This week there’s been a lot of talk and controversy surrounding J. Scott Campbell’s Midtown Comics variant for Invincible Iron Man #1, featuring the 15-year-old Riri Williams, AKA Ironheart. Fan response to the cover pointed out the highly sexualized depiction of Riri and the inappropriate decision to assign the cover to an artist known for his pin-up work, but things got worse when Campbell and other creators responded to the controversy.
Campbell and his defenders’ rebuttals featured the typical lines about social justice warriors and censorship, and creators in this situation seem to always assume that they’re infallible when it comes to the art they create. Yet another week of controversy in comics has me asking; What’s so wrong about stopping to listen to what people have to say?
Today is Bisexual Awareness Day, the finale of Bisexual Awareness Week. As a bisexual comics fan, I'm always on the lookout for bi characters. It's exciting how many are official now, like Catwoman, Harley Quinn, Poison Ivy, and probably some characters who aren't female Bat-villains as well.
We could certainly use more, though, and there are a lot of established characters who have already been hinted to be bisexual, or who very plausibly could be. So here's a list of characters who would we'd like to see come out as bi, to their benefit, our benefit, and the benefit of the companies that publish them.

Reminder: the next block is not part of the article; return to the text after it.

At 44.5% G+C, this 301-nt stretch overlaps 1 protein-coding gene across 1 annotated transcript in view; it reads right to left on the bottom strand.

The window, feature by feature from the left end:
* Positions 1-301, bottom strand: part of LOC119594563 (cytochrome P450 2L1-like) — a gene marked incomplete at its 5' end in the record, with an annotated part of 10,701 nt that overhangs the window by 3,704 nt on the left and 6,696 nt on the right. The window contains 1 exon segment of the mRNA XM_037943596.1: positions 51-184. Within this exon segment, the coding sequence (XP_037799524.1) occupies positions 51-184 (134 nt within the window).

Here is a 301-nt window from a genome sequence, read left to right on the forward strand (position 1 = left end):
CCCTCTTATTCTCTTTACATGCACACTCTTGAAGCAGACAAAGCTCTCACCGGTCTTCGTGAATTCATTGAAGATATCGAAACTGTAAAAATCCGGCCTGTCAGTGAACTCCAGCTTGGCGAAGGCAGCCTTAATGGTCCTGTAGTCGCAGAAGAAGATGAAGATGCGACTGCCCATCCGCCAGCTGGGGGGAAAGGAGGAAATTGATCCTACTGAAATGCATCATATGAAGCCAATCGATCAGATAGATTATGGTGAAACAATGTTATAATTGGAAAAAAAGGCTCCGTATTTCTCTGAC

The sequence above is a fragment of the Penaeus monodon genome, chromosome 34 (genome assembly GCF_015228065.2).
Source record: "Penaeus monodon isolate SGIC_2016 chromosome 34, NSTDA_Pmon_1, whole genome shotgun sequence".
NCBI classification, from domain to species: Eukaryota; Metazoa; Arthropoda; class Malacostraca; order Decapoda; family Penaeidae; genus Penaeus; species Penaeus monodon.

Comic books are always driving to be more inclusive and more representative of the real world. It might not always be obvious, and there might be roadblocks, but most of the time there are creators in and out of the mainstream working hard to push the entire industry uphill and make it more welcoming to people of all races, sexualities and gender identities.
The power of stories like these, whether it’s a deep and personal tale wrought with emotion, or some fun and flirty fanart, cannot be underestimated. It’s partly thanks to comics that I was able to come out as bisexual earlier this year.
Since the dawn of the Silver Age, legacy characters have been a staple of superhero fiction, and having a new character step into a well loved role can open up new opportunities for writers and artists to tell different kinds of stories. In The Replacements, we’ll look back at the notable and not-so-notable heroes and villains to assume some of the most iconic mantles in the superhero genre.
The Mighty Thor is a hero as old as time and a founding Avenger, but The Prince of Asgard is not the only person to bear that moniker. Over time there have been other heroes and villains who have attempted to claim the name of Thor, and not all of them were considered worthy.
There was a time not so long ago when one could count off all the LGBTQ superheroes at Marvel and DC on the fingers of one hand. We’ve seen an increasing number of queer heroes make their debuts in recent years, and a few established heroes have come out as LGBTQ, but the number of queer superheroes at the Big Two in any given month is still sometimes small enough to count on one hand.
To celebrate Pride, and the many LGBTQ heroes that have appeared at Marvel and DC over the years, we’ve assembled a panel of ComicsAlliance contributors to hold a fantasy draft. Our writers will take turns building up seven-member dream teams of LGBTQ superheroes from the ranks of both publishers.